Achilles Responds in a long-winded Speech
In response to the indemnities that Agamemnon is willing to retribute for, Achilles provides a long discourse on why he will not accept the material wealth and women that Agamemnon proposes to Achilles in return for his return to the fighting on behalf of the Argives. There is one passage in this speech that I believe is very important to and shows that Homer thought as did many much later philosophers about death and what life is, how we live and how we die. Often times the Iliad and the Odyssey are referred to as the ancient Greek bible, and this is ultimately true. For we can see many parallels between both Homer's epics and the Christian Bible. This next passage greatly coincides with a type of thought or reflection that we might find in the gospels or some other book of the Bible:
"No, what lasting thanks in the long run
for warring with our enemies, on and on, no end?
One and the same lot for the man who hangs back
and the man who battles hard. The same honor waits
for the coward and the brave. They both go down to Death,
the fighter who shirks, the one who works to exhaustion."
Fagles, Book 9, Ln 382-'87
This line is spoken by the great warrior as "proof" and reasons for why he feels much differently now about glory, war, and the consequences of death. Instead now of just searching for immortal ARETE, he instead is beginning to think that no matter what he does, the same fate will befall all men; it does not matter what he does on earth, for death becomes us all.
The afterlife of that time, Hades, was a much bleaker picture of life after death than the heaven of today's Chrisitan religions. (The following statement is made by looking at particular religions on an "evolutionary scale", meaning the religions themselves evolved over the years. For example, Mithra, and ancient Roman pagan god whom was worshipped just 200 years before Jesus Christ, was born on December 25, the same date as the later Christian savior. This is just one example of the influence that we can see on our modern religions, taken from previous past religions. However our statements to this effect do not profess an atheist view of the existence of G(g)od(s).)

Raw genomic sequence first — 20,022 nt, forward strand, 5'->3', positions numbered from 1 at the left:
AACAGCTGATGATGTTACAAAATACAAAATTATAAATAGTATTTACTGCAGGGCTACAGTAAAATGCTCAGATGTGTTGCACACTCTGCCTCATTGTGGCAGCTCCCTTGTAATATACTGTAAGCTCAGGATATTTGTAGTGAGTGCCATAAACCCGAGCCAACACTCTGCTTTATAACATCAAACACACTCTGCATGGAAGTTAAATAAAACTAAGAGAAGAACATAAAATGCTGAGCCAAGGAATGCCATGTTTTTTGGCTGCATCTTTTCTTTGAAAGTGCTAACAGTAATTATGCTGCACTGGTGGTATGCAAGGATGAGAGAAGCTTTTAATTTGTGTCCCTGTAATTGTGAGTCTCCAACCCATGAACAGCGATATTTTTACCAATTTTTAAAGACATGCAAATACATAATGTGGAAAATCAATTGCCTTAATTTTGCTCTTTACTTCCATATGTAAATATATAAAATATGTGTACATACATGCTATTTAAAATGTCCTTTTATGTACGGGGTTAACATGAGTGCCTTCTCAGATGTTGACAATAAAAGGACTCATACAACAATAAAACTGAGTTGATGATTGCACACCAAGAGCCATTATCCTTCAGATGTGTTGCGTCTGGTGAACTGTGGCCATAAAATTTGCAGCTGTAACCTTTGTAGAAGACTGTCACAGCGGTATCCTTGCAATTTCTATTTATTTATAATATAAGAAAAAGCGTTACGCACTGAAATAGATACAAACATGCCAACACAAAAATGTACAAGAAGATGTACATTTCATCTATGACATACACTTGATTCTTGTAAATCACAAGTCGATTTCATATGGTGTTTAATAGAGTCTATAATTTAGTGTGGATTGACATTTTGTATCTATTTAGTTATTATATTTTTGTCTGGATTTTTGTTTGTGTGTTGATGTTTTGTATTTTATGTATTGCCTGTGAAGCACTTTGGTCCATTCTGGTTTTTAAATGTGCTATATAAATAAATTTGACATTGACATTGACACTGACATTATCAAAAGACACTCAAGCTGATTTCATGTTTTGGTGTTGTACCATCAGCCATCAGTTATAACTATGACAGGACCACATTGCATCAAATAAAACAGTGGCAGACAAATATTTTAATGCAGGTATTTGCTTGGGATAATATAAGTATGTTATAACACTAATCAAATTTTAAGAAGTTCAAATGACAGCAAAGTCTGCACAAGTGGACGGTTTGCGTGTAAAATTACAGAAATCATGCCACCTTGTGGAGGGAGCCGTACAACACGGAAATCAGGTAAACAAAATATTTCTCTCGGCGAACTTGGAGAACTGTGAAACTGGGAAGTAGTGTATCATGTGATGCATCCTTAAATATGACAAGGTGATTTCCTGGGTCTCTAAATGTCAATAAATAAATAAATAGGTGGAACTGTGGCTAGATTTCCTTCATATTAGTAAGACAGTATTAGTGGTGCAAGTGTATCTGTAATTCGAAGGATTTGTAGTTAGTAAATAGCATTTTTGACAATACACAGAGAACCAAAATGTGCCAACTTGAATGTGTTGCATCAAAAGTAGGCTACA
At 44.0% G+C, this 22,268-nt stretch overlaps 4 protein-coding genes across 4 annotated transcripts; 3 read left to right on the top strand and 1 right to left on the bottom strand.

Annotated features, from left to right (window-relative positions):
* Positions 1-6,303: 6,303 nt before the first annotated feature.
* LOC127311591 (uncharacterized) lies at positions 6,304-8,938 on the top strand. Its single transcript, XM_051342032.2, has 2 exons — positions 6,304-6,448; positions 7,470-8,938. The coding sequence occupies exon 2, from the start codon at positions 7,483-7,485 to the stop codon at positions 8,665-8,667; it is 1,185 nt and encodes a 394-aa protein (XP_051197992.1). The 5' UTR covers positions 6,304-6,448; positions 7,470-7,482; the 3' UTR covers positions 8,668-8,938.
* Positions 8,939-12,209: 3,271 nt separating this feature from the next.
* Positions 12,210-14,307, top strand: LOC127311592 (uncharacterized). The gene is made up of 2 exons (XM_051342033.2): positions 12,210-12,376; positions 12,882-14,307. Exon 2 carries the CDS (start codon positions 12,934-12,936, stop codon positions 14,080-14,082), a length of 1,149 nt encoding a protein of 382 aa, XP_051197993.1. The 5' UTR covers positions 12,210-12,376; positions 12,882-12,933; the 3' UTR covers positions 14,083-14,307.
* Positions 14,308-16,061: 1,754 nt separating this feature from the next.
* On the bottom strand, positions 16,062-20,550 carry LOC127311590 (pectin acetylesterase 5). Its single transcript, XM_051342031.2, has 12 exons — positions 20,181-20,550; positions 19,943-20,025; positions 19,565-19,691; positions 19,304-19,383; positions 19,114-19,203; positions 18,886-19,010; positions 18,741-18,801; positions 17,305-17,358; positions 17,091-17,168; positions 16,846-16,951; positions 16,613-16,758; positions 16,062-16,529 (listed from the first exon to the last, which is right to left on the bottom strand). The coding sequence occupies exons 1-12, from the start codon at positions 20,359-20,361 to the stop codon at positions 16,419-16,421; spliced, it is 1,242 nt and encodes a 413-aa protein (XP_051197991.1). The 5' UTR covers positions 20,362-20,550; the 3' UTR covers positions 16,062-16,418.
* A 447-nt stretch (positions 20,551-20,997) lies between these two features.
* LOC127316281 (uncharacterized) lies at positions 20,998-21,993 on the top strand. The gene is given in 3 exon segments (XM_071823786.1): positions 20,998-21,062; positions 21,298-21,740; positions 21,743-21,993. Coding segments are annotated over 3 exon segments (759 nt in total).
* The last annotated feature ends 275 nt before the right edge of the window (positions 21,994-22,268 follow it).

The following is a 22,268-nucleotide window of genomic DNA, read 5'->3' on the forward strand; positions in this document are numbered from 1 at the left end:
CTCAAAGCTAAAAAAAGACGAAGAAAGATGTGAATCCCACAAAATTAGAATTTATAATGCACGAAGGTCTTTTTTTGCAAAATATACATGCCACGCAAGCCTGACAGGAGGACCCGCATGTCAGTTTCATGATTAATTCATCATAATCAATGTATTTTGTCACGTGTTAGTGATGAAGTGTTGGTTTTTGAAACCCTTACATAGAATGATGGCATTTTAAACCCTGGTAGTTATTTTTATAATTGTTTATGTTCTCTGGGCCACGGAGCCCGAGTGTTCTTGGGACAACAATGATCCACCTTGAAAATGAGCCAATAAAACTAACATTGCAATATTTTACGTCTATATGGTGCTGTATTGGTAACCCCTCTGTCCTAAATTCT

Perhaps this is because religions are molded around the preference and the lifestyle of the people that practice them. Our cultures today, at least for instance in the United States, glorify immortal life and the ability to stay young for as long as possible. We loathe death, and we are mortally afraid (no pun intended...) of the coming day when the only sure thing in life will come. Maybe this shift in cultural view of death is the reason that we see our heaven generally so different from the Hades of the ancient Greeks. People today need to be able to think that they have a "wonderful place in the clouds" where they will go when they die. I for one do not try to claim that I don't need this view either, I think trying to imagine no life whatsoever after death is extremely scary and not something that I think a person would be able to face very easily.